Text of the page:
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April 26, 2010 • Issue 10:04:02

The 'Wal-Mart case' revisited

By Brandes Elitch
CrossCheck Inc.

Priceless: The Case that Brought Down the Visa/MasterCard Bank Cartel is a book about the landmark lawsuit brought against the two dominant card brands by several retailers, including Wal-Mart Stores Inc., on behalf of millions of merchants.

Often referred to as "The Wal-Mart case," the class action was settled in 2003, just as the jury was impaneled. Attorney Lloyd Constantine, the book's author, managed the lawsuit, which absorbed six-and-a-half years of his life. It resulted in the largest anti-trust verdict in history: a $3 billion settlement for the merchants.

Shortly thereafter the U.S. government sued Visa U.S.A. (now Visa Inc.) and MasterCard International (now MasterCard Worldwide), piggybacking on the discovery and theories developed by Constantine and alleging the card associations (now publicly traded card companies) used anti-competitive behavior to marginalize American Express Co. and Discover Financial Services. In this case, the associations agreed to pay an additional $7 billion to the plaintiffs.

An Entrée to litigation

In 1989, Constantine successfully prosecuted the associations for merging their separate debit card networks into a common network (called Entrée) with the goal of dominating the debit card industry and destroying competing networks. He was lead counsel on a team that included 14 states' attorneys general.

After a 16-month investigation, the associations agreed to drop their Entrée proposal, but the matter led to the merchants' case against them seven years later, which was about debit card pricing and marketing. So you can see this is a tangled web.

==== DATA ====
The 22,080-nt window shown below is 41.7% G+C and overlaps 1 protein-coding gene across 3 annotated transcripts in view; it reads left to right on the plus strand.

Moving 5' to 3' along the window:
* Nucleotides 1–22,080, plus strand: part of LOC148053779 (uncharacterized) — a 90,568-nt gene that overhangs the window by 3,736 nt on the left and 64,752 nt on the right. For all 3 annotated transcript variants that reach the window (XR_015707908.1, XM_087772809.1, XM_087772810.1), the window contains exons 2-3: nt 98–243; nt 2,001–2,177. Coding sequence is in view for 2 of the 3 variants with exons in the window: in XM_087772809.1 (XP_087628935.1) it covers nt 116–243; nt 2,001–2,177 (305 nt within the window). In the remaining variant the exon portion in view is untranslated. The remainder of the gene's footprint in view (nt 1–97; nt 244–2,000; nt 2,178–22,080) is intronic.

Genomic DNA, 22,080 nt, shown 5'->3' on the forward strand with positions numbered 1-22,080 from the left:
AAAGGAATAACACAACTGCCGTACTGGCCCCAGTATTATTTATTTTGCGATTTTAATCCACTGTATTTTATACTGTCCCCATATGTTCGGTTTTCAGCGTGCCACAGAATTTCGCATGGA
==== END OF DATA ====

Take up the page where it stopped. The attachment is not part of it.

The book is really a David and Goliath story about what Constantine calls "the blood sport of complex, commercial litigation." His tiny law firm attacked the mighty empires of Visa and MasterCard – and won. To do this, Constantine had to show the court that the associations used malice and intent to engage in a consistent pattern of anti-trust violations that harmed a class of 5 million merchants and millions of consumers.

It's an exciting story (as exciting as things like discovery, depositions, appeals, briefs, expert witnesses and legal theories can be) and Constantine tells it well.

To win, (actually, the associations settled, rather than go to trial, after the judge rebuffed years of legal challenges and found for Constantine regarding a wide variety of legal and procedural issues) he also had to show a long-term pattern of illegal practices, including monopoly and conspiracy, price fixing, and restraint of trade.

To demonstrate a conspiracy, Constantine had to show common ownership, lack of competition, and concerted activity to restrain trade and raise prices.

Much ado about something

Some important things happened as a result of this case, and some things didn't happen. In January 2010, The New York Times published an article about how Visa continues to monopolize the debit card industry. It contains a quote from William Sheedy, President of Visa for the Americas, who stated that the Wal-Mart lawsuit was "much ado about nothing."

After reading Constantine's book, this comment shocks the conscience. Indeed, the prices for debit transactions have risen; the associations achieved parity between PIN debit and signature debit by raising the price of PIN debit. As the saying goes, you just can't make this stuff up.

Even so, some people in our industry think anti-trust issues are just regulatory matters and, consequently, no big deal. But anti-trust violations are criminal. Anti-trust law prohibits anti-competitive behavior (monopoly) and unfair business practices.

Monopolies and cartels, price fixing, and elimination of competition lead not to higher profits but to market failure. When we forget this inconvenient truth, our business system, the envy of the rest of the world, starts to fall apart.

An uphill battle